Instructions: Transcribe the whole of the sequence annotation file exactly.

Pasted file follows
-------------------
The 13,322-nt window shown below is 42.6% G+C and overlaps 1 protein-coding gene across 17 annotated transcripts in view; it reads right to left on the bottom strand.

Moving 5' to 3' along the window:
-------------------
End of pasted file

The 13,322-nt window shown below is 42.6% G+C and overlaps 1 protein-coding gene across 17 annotated transcripts in view; it reads right to left on the bottom strand.

Moving 5' to 3' along the window: